Frederick I, surnamed BARBAROSSA, German King and Roman Emperor, son of Frederick of Swabia (d. 1147) and Judith, daughter of Henry the Black; born c. 1123; died June 10, 1190. Connected maternally with the Guelphs, he seemed destined to effect a reconciliation between them and the Ghibellines. In 1146 he had already roused public attention by a determined and victorious war against Duke Conrad of Zahringen. On March 4, 1152, after having been designated by Conrad III as his successor, he was elected German king, unopposed, and crowned at Aachen on March 9. Taking Charles the Great as his ideal of a German emperor, Frederick determined to expand his supremacy to its utmost limits. This explains his ecclesiastical policy. With astonishing firmness his bold spirit pursued the aims it had once marked out for itself. Though no scholar, Frederick surprises us by the clearness and cleverness of his speech, by his rapid comprehension and decision, and by his well-reasoned an logical policy. A born ruler, he considered it his duty to secure for his subjects the blessings of peace. The majesty of his personal appearance was combined with attractive kindliness. Though shrewd and calculating, he had at times fits of uncontrolled passion. However, he was sufficiently master of himself to restrain his anger if the object to be attained was endangered by an outburst. Such a man naturally excited the admiration and invited the confidence of his fellow-men.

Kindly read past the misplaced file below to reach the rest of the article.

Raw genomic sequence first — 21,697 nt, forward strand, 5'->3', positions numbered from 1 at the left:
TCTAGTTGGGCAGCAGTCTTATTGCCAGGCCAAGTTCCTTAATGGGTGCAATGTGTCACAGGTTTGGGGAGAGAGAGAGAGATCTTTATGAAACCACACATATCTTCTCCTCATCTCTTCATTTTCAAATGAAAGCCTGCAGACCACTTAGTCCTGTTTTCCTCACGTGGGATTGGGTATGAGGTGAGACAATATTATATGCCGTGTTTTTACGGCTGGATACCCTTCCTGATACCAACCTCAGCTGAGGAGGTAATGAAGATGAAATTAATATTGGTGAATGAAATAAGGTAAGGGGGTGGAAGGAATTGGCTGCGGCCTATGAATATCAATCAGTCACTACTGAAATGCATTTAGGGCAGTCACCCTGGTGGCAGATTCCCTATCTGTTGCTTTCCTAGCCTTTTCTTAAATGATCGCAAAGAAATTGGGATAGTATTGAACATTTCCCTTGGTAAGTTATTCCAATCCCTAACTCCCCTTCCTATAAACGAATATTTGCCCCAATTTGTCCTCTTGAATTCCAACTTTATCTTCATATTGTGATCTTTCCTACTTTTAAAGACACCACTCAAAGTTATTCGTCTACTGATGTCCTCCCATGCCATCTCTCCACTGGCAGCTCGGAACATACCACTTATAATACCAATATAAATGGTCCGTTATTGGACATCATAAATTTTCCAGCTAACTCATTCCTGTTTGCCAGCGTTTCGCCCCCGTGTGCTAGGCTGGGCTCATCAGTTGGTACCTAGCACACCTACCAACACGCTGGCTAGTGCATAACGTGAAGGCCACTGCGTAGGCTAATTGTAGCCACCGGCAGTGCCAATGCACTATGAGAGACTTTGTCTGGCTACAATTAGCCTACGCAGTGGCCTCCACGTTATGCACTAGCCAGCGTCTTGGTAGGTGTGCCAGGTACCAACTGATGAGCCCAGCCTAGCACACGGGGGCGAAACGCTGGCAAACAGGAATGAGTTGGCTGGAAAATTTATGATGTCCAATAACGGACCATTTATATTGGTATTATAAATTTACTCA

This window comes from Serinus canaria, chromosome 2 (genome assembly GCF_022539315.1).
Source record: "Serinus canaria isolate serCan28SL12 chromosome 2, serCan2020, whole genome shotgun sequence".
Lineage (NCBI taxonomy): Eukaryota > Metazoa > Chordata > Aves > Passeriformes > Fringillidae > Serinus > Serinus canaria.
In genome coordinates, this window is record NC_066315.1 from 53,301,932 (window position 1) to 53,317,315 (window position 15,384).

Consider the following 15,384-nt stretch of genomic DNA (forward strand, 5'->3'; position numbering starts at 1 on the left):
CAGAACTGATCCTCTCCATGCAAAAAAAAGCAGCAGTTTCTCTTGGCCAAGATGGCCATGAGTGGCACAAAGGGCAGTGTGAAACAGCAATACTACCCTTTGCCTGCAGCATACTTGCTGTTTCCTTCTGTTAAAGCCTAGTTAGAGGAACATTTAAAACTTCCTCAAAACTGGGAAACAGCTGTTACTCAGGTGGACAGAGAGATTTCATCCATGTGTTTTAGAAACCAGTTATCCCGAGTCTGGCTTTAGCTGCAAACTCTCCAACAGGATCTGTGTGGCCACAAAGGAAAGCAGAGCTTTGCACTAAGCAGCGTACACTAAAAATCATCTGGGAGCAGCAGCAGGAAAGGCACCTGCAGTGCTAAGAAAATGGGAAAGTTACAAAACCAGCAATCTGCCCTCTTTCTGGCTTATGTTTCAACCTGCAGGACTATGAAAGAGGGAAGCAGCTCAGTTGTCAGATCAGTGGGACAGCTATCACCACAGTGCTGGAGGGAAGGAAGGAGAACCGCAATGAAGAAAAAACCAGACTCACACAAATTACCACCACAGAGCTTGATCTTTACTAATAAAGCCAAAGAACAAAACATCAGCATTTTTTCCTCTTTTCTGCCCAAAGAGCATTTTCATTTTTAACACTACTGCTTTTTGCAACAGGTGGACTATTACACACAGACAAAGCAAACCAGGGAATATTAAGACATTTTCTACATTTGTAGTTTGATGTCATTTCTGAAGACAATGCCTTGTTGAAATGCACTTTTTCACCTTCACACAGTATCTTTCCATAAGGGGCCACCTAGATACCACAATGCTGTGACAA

The sense of national unity that grew out of the rivalries existing in the crusading armies found in him an ideal for its enthusiasm. In public opinion Frederick found the support which was lacking to his predecessors, Lothair and Conrad. The German people loved their king, who soon after his coronation visited the various parts of his realm and manfully exerted himself to establish internal peace. There was no reason why the secular princes of his empire should oppose the newly chosen king; his naturally conservative mind knew how to deal with existing forces. Of the princes, whose power was already approaching sovereignty, he demanded only respect for the existing order. He sought also to unite the interests of the German princes, especially those of the House of Guelph with the interests of the empire. The Gregorian, hierarchical party in Germany was in a state of complete dissolution. From the bishops Frederick had no reason to fear radical opposition to his policy towards the Church, dissatisfaction with the papal administration in Germany being then widespread. He succeeded in recovering the influence formerly exercised by the German king in the selection of bishops. Many powerful men were at that time to be found among the German clergy, prominent among them being the provost of Hildesheim, Rainald von Dassel, consecrated Archbishop of Cologne in May, 1156, and made chancellor of the empire. For eleven years he was the most faithful coup sellor of Frederick. Rainald was a formidable opponent of the papacy; in him the bishop almost wholly disappears in the statesman. Similar to Frederick in character, he vigorously supported the anti-hierarchical policy of the emperor. Another prelate, also a stanch supporter of the king, was Wichmann, Archbishop of Magdeburg, more of a soldier than a bishop, and uncanonically promoted from the See of Zeitz to the Archbishopric of Magdeburg. Thus assisted by the various estates of the empire, Frederick sought to make the power of the crown as independent as possible. This he did by vigorously furthering the interests of his ancestral house. The administrators of his family property, the ministeriales, were not only managers of great estates, but at the same time an ever-ready body of warriors. The negotiations between the king and the pope concerning the appointment to the See of Magdeburg revealed for the first time a radical difference between the policies of the Church and the State. During these stormy controversies, forerunners of the approaching tempest, Frederick was strengthened in his views regarding the superiority of the royal over the papal power, chiefly through intercourse with the leading jurists of the University of Bologna. The conception of the dignity of the emperor placed before him by these men confirmed him in his claims to the supremacy of the German kings over the Church, which he based upon the rights exercised by them during the Carlovingian period. The whole internal and external policy of Frederick was controlled by the idea of restoring the ancient imperium mundi. In Northern Italy, where many prosperous communes had acquired independence, the former imperial suzerainty had passed away. Frederick failed to see that in these cities a new political factor was developing, and underrated the powers of resistance of these free municipal republics. Concerned only with immediate advantages, he sought to recover the regalia (income from vacant sees and benefices), which the cities had gradually usurped, and to utilize them in pursuing his imperial policy. The conduct of Frederick in Northern Italy and the mistaken concept of the relations between Church and State could not fail to bring about a conflict with the papacy. In this conflict for supremacy in Northern Italy, the pope was forced to prove that he was able to def end the position of equality with the king, which the papal see had acquired, and in this way to gain a complete victory over the emperor. The king, a deeply religious man, was, indeed, convinced that the secular and ecclesiastical powers should cooperate with each other, but he made it clear that even the pope should respect in him the imperial lord. If Frederick became master of Italy, the pope would have to acknowledge this supremacy. In the beginning, it seemed probable that Frederick would triumph. The pope needed German help. Threatened by the Normans from without, he was not even secure in his own city, which governed itself through a senate elected by popular vote and tolerated the revolutionary Arnold of Brescia within its walls. It was in these circumstances that the Treaty of Constance was signed between the pope and the king (March, 1153). This treaty was aimed against the enemies of the pope both in Rome and Southern Italy. In return the pope promised to crown Frederick emperor and to help him against his enemies.